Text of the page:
Data obtained in this study demonstrated the suitability of using the FAO/IAEA reference larval rearing unit for mass-rearing Ae. aegypti mosquitoes, without any impact of the tray position within the rack on pupal production and sex sorting efficiency. However, it highlights the need to optimize the feeding regime to ensure a high male recovery rate for the first days of pupation coupled with low female contamination rates and to take into account factors such as the operator that can affect the sex sorting efficiency when using the Fay–Morlan glass separator. Evaluating the production capacity of the larval mass-rearing technology can contribute to decision-making processes associated with facility design, construction, costing, and operation for the overall SIT operational plan.

Data availability

All data generated or analyzed during this study are included in this published article.

Funding

The research presented in this paper was partially funded by the United States of America under the grant to the IAEA entitled: Surge expansion for the sterile insect technique to control mosquito populations that transmit the Zika virus and by the European Research Council under the European Union’s Horizon 2020 research and innovation program (grant agreement no. 682387–REVOLINC). This article reflects only the authors’ views, and the agency is not responsible for any use that may be made of the information it contains.

Conflict of interest

The authors declare that they have no competing interests.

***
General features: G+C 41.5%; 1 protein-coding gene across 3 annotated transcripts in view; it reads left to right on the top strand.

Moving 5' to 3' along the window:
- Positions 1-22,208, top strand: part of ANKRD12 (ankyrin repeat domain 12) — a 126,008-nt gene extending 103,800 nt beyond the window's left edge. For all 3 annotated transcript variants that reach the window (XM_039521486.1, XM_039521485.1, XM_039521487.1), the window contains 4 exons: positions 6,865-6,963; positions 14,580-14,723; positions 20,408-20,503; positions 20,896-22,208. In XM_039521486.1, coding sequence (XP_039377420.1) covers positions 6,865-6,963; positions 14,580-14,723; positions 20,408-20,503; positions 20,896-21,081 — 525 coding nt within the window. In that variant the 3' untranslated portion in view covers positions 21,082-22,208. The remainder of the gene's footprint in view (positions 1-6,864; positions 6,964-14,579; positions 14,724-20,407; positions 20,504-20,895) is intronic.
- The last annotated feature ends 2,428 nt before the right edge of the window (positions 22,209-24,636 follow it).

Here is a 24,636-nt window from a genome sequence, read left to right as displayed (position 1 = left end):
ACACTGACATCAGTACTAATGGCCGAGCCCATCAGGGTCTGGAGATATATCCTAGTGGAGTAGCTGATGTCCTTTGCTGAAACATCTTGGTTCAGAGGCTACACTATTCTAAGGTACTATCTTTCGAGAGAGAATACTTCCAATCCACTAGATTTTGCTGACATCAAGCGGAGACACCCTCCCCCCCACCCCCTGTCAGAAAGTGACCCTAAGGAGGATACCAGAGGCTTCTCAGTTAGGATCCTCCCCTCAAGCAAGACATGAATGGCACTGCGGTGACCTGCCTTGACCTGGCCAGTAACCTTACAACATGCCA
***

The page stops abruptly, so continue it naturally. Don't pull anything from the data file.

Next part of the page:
Authors’ contributions

WM conceived the study. WM, HM, SNBS, AK, TW performed the experiments. WM and JB analyzed the data. WM drafted the manuscript which was critically revised by HM, SNBS, YH, and JB. JB supervised the entire work. All authors read and approved the final version of the manuscript.

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All Tables

Table 1

Rearing schedule with the main tasks and time used in this experiment.

Table 2

Rack pupal production estimation in Aedes aegypti using the FAO/IAEA larval diet and feeding regime.

Table 3

Results of the binomial generalized linear mixed model for the effect of day of sorting, tray position in the rack, type of sorting, and the operator on female contamination rates in male pupae using the Fay–Morlan glass plate separator.

Table 4

Estimated male, female, and total pupae recovery rates and loss of larvae between operators.

All Figures

thumbnail Figure 1

(A) The FAO/IAEA larval rearing unit with the experimental selected larval trays positions and (B) the Fay–Morlan glass plate separator.

In the text
thumbnail Figure 2

(A) Rearing water temperature variation during the course of rearing and (B) across the positions of the tray inside the rack. Water temperature increased significantly with time of rearing and between trays within the rack. Results are expressed as mean ± SE.

In the text
thumbnail Figure 3

Number of (A) male pupae, (B) female pupae, and (C) total pupae as a function of the day of pupae collection in Aedes aegypti. Significant variation in the number of pupae collected as a function of the day of collection. Data presented in the figure are expressed as mean ± SE.

In the text
thumbnail Figure 4

Number of (A) male pupae, (B) female pupae, and (C) total pupae as a function of the position of the rearing tray inside the rack in Aedes aegypti. No significant variation in the number of pupae collected as a function of tray position within the rack. Data presented in the figure are expressed as mean ± SE.

In the text
thumbnail Figure 5

Female contamination rate as (A) a function of the day of pupae collection and (B) the position of the rearing tray inside the rack in Aedes aegypti. Significantly increased female contamination rate over the course of sorting days. Data presented in the figure are expressed as mean ± SE.

In the text
thumbnail Figure 6

Female contamination rate as (A) a function of the operator and (B) sorting type in Aedes aegypti. Significant variation in female contamination rate between operators. Data presented in the figure are expressed as mean ± SE.

In the text